- If they cannot convince you but there are witnesses (e.g., on a message board or in a public presentation), then they need to use more finesse and not be too obvious when they blow you off. After all, even if they cannot convince you, there is still a chance that they can convince some of the witnesses. Besides, they cannot afford to lose those witnesses who had already been convinced.
I'm not the only one to notice this conduct of young-earth creationists. Carl Drews is a Christian who never had any real problem with evolution but has very definite problems with creation science's lack of truthfulness and how it leads other Christians to abandon truthfulness. On his site, Evolution, One Christian's Perspective, he sums up his own experiences with young-earth creationists:Typical Encounters with Young-Earth CreationistsLook familiar?
A few times I have written to the authors of young-earth creationist publications, pointing out some inaccuracy or a faulty analysis. The encounter follows the following pattern:
- I write to them.
- They write back to me refusing to admit error; "I make no apologies." They defend their position and manner of expressing it. I notice some misinterpretation of my letter, or ignoring of what I clearly said.
- If I write back to them a second time, rebutting their response or bringing up another point,
- Their communication becomes unpleasant.
- At this point I have nothing further to do with them.
(http://www.theistic-evolution.com/theisticevolution.html#Typical Encounters with Young-Earth Creationists)
In more detail, here is the typical general pattern I've seen:
- At first, they are glad to talk with you about their claims. However, that means you accepting their claims without question.
- Once they find that you know what's going on, they become reticent. This reaction is usually triggered by your commission of one of the following "offenses":
- You question any of their claims.
- You try to discuss their claims with them. It's surprising how much they hate that!
- You ask them to present some of that evidence they keep claiming to have.
- You ask them to present their scientific creation model. They keep claiming that they have one, but they absolutely refuse to present it.
- They immediately clam up and try to break contact, maybe by using some of the following tricks:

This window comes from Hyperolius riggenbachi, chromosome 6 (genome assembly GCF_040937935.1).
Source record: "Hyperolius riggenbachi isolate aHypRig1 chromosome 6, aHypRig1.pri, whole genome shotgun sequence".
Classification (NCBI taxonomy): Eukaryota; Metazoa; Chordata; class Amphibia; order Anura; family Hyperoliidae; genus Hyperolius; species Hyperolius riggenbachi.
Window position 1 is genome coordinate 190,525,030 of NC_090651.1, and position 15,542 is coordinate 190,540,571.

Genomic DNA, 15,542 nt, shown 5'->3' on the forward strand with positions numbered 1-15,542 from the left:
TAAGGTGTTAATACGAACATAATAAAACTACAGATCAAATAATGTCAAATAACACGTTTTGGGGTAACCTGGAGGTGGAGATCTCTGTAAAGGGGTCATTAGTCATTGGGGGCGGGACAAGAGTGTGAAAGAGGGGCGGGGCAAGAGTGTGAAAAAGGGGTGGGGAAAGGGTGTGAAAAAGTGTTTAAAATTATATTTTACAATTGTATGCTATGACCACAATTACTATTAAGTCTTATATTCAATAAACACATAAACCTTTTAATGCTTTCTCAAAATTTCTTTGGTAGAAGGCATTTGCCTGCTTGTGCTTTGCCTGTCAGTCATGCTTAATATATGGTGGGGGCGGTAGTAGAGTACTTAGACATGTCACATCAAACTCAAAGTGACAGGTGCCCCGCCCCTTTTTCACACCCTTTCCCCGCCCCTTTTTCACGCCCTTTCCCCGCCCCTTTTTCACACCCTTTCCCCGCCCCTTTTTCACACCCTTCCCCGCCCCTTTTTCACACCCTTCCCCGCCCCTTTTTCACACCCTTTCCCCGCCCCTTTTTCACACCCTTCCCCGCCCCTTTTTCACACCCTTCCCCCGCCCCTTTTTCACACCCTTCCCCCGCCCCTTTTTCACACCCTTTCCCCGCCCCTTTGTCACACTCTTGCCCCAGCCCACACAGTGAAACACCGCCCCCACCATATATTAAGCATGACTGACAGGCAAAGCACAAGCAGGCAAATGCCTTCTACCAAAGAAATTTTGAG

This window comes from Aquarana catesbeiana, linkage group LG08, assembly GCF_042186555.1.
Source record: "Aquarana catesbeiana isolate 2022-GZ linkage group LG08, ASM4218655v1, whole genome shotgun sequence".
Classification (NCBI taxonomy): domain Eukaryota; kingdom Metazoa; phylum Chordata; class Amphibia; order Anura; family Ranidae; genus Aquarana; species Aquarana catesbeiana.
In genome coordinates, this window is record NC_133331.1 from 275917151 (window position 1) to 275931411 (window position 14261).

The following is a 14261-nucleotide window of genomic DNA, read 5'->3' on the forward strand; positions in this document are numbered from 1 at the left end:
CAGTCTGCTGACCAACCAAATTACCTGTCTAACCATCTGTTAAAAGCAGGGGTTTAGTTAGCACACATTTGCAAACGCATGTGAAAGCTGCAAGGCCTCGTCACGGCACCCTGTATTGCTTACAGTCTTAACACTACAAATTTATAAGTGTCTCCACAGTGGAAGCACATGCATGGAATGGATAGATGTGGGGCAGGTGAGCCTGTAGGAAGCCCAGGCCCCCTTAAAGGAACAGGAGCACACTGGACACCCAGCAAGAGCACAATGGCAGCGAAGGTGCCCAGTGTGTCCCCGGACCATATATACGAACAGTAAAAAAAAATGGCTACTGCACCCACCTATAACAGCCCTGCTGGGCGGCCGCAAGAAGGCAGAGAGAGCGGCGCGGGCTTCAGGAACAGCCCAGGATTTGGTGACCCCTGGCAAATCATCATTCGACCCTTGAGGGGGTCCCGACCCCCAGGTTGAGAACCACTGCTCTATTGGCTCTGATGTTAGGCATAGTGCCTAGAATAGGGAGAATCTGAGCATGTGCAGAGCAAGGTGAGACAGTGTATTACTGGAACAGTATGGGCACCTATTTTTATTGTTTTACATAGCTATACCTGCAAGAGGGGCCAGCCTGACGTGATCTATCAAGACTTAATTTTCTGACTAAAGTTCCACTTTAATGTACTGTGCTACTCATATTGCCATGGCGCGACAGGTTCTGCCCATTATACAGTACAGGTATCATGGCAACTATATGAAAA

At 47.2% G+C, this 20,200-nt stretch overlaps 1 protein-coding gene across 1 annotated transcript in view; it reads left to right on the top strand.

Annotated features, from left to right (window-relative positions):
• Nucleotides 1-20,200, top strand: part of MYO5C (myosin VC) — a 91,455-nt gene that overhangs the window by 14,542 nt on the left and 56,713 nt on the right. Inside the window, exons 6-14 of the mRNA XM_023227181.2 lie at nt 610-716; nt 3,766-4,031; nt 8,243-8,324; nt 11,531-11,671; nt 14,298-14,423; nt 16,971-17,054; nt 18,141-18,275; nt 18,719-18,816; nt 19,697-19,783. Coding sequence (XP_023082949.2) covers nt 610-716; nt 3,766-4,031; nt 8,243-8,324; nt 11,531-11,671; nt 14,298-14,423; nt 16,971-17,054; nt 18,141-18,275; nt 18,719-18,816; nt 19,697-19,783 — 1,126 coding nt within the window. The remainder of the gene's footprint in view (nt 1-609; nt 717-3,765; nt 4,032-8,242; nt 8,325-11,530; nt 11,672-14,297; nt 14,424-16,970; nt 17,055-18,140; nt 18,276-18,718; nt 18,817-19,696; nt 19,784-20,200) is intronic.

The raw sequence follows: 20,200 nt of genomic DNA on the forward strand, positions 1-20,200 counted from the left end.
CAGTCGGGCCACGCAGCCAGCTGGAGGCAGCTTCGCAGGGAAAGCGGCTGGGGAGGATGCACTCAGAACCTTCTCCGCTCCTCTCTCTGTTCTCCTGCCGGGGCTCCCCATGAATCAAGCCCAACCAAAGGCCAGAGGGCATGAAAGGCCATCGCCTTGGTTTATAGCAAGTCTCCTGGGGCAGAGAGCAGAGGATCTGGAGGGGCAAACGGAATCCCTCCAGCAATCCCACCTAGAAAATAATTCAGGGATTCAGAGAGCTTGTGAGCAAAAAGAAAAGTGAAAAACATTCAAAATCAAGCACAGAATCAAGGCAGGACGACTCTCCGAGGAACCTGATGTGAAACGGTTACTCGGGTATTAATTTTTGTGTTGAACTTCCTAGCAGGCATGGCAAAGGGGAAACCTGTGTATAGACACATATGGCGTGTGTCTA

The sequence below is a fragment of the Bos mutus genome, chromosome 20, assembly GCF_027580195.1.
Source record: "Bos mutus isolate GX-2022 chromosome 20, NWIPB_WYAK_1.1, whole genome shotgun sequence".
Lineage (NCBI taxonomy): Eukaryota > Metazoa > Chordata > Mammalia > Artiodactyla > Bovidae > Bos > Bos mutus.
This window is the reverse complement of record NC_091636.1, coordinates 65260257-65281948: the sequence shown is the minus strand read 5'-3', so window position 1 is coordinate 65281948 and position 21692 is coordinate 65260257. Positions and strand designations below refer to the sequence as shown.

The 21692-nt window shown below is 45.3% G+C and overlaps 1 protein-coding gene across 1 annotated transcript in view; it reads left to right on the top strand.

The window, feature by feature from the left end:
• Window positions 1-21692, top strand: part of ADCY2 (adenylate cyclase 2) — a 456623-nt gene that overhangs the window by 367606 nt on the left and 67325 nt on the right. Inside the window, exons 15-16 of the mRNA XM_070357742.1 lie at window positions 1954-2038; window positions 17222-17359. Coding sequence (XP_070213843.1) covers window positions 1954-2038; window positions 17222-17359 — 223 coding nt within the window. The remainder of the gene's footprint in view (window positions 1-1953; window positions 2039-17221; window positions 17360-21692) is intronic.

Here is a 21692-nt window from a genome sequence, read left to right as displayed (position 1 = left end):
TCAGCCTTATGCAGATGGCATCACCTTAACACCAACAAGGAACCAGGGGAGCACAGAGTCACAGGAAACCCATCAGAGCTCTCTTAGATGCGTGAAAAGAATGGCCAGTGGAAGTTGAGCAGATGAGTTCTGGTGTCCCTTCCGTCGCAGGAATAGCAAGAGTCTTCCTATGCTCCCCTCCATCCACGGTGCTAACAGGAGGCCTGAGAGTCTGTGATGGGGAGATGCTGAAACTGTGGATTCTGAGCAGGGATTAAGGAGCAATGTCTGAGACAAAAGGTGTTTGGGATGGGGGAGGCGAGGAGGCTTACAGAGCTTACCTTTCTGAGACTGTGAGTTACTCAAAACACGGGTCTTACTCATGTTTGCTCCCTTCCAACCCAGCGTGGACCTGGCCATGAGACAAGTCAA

However they try to get rid of you, they will almost always have avoided answering your question.
- They try to divert your attention away from your question with a "rabbit trail":
- They might flatter you in an attempt to "smile you out the door".
- They might try to raise another unrelated issue in the hope of miring you down there.
- They might throw an "unanswerable" question at you in the hope of scaring you away or luring you off into an untenable position.
- They might try to reverse roles and/or claim the complete opposite of what had actually been said and then work to frustrate all attempts to set the record straight.
- They might just try to change the subject completely; eg, start insisting on a unacceptable personal meeting.
- They immediately drop the claim in question, with or without explanation or retraction, and throw a different claim at you. In a number of such cases, I have then seen the same creationist later use that very same first claim on somebody else.
- They will find any excuse they can for not discussing or defending their claim. And they will almost never say why they had chosen to present that claim in the first place nor what they had personally thought it meant.
- They will pretend to "answer" the question, but their response will be vague and will avoid your actual question.
- They will try to reverse roles and insist that you produce the evidence/information that you have requested. It is shocking how commonly used this trick can be. Duane Gish used it to avoid supporting his bullfrog-protein claim that he had made on national TV, a few creationists have tried it on me over the years on CompuServe, and a creationist just now tried it to avoid presenting his "research" on protein comparisons.
- They will distort or misconstrue what you had said and take you to task for it.
- They will construct a strawman opponent that they will claim is your position, even though it does not even remotely resemble your actual position and even if you had already presented your position. Too often, I have witnessed YECs thus accuse fellow Christians and non-YEC creationists of being "anti-Christian atheists."
- They will accuse you of having insulted them. Usually, they will refuse to tell you what that insult was supposed to have been. That makes it very difficult to apologize or to resolve misunderstandings, which appears to be exactly how they want it.
For example, a YEC emailed me recently with general claims concerning his research in comparing amino-acid sequences and how it "disproved" evolution. I expressed my genuine interest in seeing his data and examining his methodology, to which he responded: "Your response was so offensively hostile that I have decided to terminate any further discussion." Of course, he completely avoided having to support his claims in any way. I have observed the same YEC on an on-line forum that he adminsters and where he repeatedly uses personal attacks -- both against the person he is "responding" to and against any source with which he does not agree -- as a primary method of argument.